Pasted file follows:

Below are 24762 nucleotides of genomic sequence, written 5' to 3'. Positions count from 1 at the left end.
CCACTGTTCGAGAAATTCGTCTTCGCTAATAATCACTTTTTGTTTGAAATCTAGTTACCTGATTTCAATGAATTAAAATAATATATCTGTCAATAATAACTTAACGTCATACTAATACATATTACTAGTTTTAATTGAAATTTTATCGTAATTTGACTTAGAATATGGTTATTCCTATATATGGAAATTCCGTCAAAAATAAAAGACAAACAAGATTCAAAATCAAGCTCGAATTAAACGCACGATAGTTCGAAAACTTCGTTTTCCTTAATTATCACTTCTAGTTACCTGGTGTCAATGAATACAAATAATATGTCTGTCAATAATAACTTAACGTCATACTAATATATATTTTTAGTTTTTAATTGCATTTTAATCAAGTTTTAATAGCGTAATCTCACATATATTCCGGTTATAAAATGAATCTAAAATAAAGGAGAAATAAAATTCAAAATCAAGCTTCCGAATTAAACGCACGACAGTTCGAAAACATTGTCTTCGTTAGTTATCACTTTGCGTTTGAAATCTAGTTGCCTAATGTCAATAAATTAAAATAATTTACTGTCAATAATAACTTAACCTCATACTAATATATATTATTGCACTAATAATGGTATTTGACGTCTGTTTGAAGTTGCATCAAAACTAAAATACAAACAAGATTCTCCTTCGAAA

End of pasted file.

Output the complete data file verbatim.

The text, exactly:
Below are 24762 nucleotides of genomic sequence, written 5' to 3'. Positions count from 1 at the left end.
CCACTGTTCGAGAAATTCGTCTTCGCTAATAATCACTTTTTGTTTGAAATCTAGTTACCTGATTTCAATGAATTAAAATAATATATCTGTCAATAATAACTTAACGTCATACTAATACATATTACTAGTTTTAATTGAAATTTTATCGTAATTTGACTTAGAATATGGTTATTCCTATATATGGAAATTCCGTCAAAAATAAAAGACAAACAAGATTCAAAATCAAGCTCGAATTAAACGCACGATAGTTCGAAAACTTCGTTTTCCTTAATTATCACTTCTAGTTACCTGGTGTCAATGAATACAAATAATATGTCTGTCAATAATAACTTAACGTCATACTAATATATATTTTTAGTTTTTAATTGCATTTTAATCAAGTTTTAATAGCGTAATCTCACATATATTCCGGTTATAAAATGAATCTAAAATAAAGGAGAAATAAAATTCAAAATCAAGCTTCCGAATTAAACGCACGACAGTTCGAAAACATTGTCTTCGTTAGTTATCACTTTGCGTTTGAAATCTAGTTGCCTAATGTCAATAAATTAAAATAATTTACTGTCAATAATAACTTAACCTCATACTAATATATATTATTGCACTAATAATGGTATTTGACGTCTGTTTGAAGTTGCATCAAAACTAAAATACAAACAAGATTCTCCTTCGAAA